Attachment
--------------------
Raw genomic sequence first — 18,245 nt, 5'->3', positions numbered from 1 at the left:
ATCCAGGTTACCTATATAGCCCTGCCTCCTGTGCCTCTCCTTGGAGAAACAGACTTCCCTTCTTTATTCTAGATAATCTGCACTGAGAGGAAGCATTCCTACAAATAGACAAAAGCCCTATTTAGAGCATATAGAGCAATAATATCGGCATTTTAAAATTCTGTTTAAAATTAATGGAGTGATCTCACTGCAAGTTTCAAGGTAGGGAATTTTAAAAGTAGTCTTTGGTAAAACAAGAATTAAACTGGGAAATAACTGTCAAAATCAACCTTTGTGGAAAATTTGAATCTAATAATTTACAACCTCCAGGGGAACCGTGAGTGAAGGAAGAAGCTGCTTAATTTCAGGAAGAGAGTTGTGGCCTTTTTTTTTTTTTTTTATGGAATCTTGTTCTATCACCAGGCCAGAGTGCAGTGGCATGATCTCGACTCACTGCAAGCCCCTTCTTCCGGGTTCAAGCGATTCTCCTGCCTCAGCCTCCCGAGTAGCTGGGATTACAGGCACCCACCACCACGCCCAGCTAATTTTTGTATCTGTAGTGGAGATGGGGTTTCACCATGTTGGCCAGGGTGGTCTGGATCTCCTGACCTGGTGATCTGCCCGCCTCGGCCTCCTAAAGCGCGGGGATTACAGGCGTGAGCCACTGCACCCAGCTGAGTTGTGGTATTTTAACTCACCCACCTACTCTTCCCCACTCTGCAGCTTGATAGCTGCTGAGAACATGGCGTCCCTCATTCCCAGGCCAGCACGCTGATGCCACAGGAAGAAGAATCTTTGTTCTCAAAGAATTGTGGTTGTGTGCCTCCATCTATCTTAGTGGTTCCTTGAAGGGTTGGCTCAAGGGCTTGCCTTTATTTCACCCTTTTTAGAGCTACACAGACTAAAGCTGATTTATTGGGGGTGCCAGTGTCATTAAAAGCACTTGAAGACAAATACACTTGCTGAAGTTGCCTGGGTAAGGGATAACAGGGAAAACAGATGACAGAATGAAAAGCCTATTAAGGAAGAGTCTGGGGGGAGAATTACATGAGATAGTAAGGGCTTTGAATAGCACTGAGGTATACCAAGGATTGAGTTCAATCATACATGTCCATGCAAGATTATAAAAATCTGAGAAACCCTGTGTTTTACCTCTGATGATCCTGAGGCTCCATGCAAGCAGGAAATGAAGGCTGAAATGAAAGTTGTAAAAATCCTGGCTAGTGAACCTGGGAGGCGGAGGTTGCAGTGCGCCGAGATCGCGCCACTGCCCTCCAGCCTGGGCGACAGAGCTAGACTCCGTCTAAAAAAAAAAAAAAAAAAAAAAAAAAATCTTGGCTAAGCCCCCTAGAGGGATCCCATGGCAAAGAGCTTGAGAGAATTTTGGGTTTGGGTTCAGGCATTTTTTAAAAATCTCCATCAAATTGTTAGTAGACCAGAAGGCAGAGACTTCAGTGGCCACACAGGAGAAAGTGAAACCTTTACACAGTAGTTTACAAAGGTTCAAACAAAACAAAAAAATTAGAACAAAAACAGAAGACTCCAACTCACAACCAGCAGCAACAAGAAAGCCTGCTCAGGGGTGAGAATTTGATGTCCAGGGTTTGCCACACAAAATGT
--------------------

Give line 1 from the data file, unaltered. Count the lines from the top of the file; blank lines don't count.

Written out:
Raw genomic sequence first — 18,245 nt, 5'->3', positions numbered from 1 at the left: